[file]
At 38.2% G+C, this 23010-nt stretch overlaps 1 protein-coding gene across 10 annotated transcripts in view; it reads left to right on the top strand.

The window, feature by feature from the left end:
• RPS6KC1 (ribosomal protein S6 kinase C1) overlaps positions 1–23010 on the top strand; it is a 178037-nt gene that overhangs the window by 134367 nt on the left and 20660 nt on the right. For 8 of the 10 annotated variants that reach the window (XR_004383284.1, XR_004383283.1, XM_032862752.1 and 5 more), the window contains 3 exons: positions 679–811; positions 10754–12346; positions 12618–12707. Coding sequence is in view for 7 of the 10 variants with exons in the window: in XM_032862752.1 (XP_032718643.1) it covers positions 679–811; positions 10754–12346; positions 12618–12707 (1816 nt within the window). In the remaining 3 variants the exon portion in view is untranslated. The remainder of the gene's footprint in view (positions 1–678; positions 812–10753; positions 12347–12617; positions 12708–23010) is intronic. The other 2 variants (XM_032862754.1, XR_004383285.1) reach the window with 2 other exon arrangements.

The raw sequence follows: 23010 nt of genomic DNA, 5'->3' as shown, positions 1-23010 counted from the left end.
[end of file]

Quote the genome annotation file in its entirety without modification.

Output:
At 38.2% G+C, this 23010-nt stretch overlaps 1 protein-coding gene across 10 annotated transcripts in view; it reads left to right on the top strand.

The window, feature by feature from the left end:
• RPS6KC1 (ribosomal protein S6 kinase C1) overlaps positions 1–23010 on the top strand; it is a 178037-nt gene that overhangs the window by 134367 nt on the left and 20660 nt on the right. For 8 of the 10 annotated variants that reach the window (XR_004383284.1, XR_004383283.1, XM_032862752.1 and 5 more), the window contains 3 exons: positions 679–811; positions 10754–12346; positions 12618–12707. Coding sequence is in view for 7 of the 10 variants with exons in the window: in XM_032862752.1 (XP_032718643.1) it covers positions 679–811; positions 10754–12346; positions 12618–12707 (1816 nt within the window). In the remaining 3 variants the exon portion in view is untranslated. The remainder of the gene's footprint in view (positions 1–678; positions 812–10753; positions 12347–12617; positions 12708–23010) is intronic. The other 2 variants (XM_032862754.1, XR_004383285.1) reach the window with 2 other exon arrangements.

The raw sequence follows: 23010 nt of genomic DNA, 5'->3' as shown, positions 1-23010 counted from the left end.